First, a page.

Parameter Estimation by Least-Squares Methods. Global Analysis of Biochemical and Biophysical Data. Padaaeb1Laplace Algorithm for Sums of Exponentials: Selecting Appropriate Exponential Model and Initial Estimates for Exponential Fitting. Use of Weighting Functions in Data Fitting. Analysis of Residuals: Criteria for Determining Goodness-of-Fit. Analysis of Ligand-Binding Data with Experimental Uncertainties in Independent Variables. Monte Carlo Method for Determining Complete Confidence Probability Distributions of Estimated Model Parameters. Singular Value Decomposition: Application to Analysis of Experimental Data. Fourier Resolution Enhancement of Infrared Spectral Data. Maximum Likelihood Analysis of Fluorescence Data. Method of Moments and Treatment of Nonrandom Error. Laplace Deconvolution of Fluroescence Decay Surfaces. Interpolation Methods. Compartmental Analysis of Fluorescence Decay Surfaces of Excited-State Processes. Analysis of Discrete, Time-Sampled Data Using Fourier Series Method. Alternatives to Consider in Fluorescence Decay Analysis. Practical Aspects of Kinetic Analysis. Compartmental Analysis of Enzyme-Catalyzed Reactions. Analysis of Site-Specific Interaction Parameters in Proteinb1DNA Complexes. Analysis of Circular Dichroism Spectra. Fluorescence Quenching Studies: Analysis of Nonlinear Sternb1Volmer Data. Simultaneous Analysis for Testing of Models and Parameter Estimation. Numerical Analysis of Binding Data: Advantages, Practical Aspects, and Implications. Deconvolution Analysis for Pulsed-Laser Photoacoustics. Parameter Estimation in Binary Mixtures of Phospholipids. Deconvolution Analysis of Hormone Data. Dynamic Programming Algorithms for Biological Sequence Comparison. Programs for Symbolic Mathematics in Biochemistry. Artificial Neural Networks. Fractal Applications in Biology: Scaling Time in Biochemical Networks. Author Index. Subject Index.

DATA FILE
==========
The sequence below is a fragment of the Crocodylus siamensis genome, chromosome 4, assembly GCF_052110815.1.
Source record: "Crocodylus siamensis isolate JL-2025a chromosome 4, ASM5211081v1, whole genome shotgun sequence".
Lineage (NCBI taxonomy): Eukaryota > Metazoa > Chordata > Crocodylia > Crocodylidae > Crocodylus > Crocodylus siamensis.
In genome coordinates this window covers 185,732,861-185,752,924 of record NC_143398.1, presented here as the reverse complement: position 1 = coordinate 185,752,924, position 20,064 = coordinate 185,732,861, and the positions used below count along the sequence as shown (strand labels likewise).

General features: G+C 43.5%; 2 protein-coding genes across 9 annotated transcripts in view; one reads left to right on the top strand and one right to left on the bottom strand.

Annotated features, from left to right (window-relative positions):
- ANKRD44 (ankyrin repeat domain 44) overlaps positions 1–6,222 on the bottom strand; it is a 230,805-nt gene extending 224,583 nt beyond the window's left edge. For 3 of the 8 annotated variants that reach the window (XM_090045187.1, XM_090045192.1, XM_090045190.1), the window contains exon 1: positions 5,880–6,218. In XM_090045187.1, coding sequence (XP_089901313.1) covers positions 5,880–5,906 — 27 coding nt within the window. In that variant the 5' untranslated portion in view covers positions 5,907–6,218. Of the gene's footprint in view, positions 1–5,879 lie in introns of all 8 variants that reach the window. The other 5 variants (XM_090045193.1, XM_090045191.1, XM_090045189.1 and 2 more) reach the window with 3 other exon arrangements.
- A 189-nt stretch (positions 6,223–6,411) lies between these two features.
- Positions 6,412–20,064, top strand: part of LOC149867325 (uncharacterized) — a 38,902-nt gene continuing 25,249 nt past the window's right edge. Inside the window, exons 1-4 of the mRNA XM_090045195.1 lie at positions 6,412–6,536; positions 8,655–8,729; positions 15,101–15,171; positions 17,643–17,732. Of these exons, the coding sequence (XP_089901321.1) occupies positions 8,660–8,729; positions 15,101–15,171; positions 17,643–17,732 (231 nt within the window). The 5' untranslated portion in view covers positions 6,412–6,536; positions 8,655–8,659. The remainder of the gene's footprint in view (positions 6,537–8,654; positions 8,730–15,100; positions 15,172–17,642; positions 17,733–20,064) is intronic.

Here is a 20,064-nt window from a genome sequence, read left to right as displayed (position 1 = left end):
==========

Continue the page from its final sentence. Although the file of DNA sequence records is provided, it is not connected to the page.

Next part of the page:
The aim of this volume is to brief researchers of the importance of data analysis in enzymology, of the modern methods that have developed concomitantly with computer hardware, and of the need to validate their computer programs with real and synthetic data to ascertain that the results produced are what they expected.
Biochemists, biophysicists, physical chemists, and molecular and cell biologists.
- No. of pages:
- © Academic Press 1992
- 28th April 1992
- Academic Press
- eBook ISBN:
- Hardcover ISBN:
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McCollum-Pratt Institute, Johns Hopkins University, Baltimore, MD, USA
University of Virginia Health Sciences Center, Charlottesville, USA
California Institute of Technology, Division of Biology, Pasadena, U.S.A.
The Salk Institute, La Jolla, CA, USA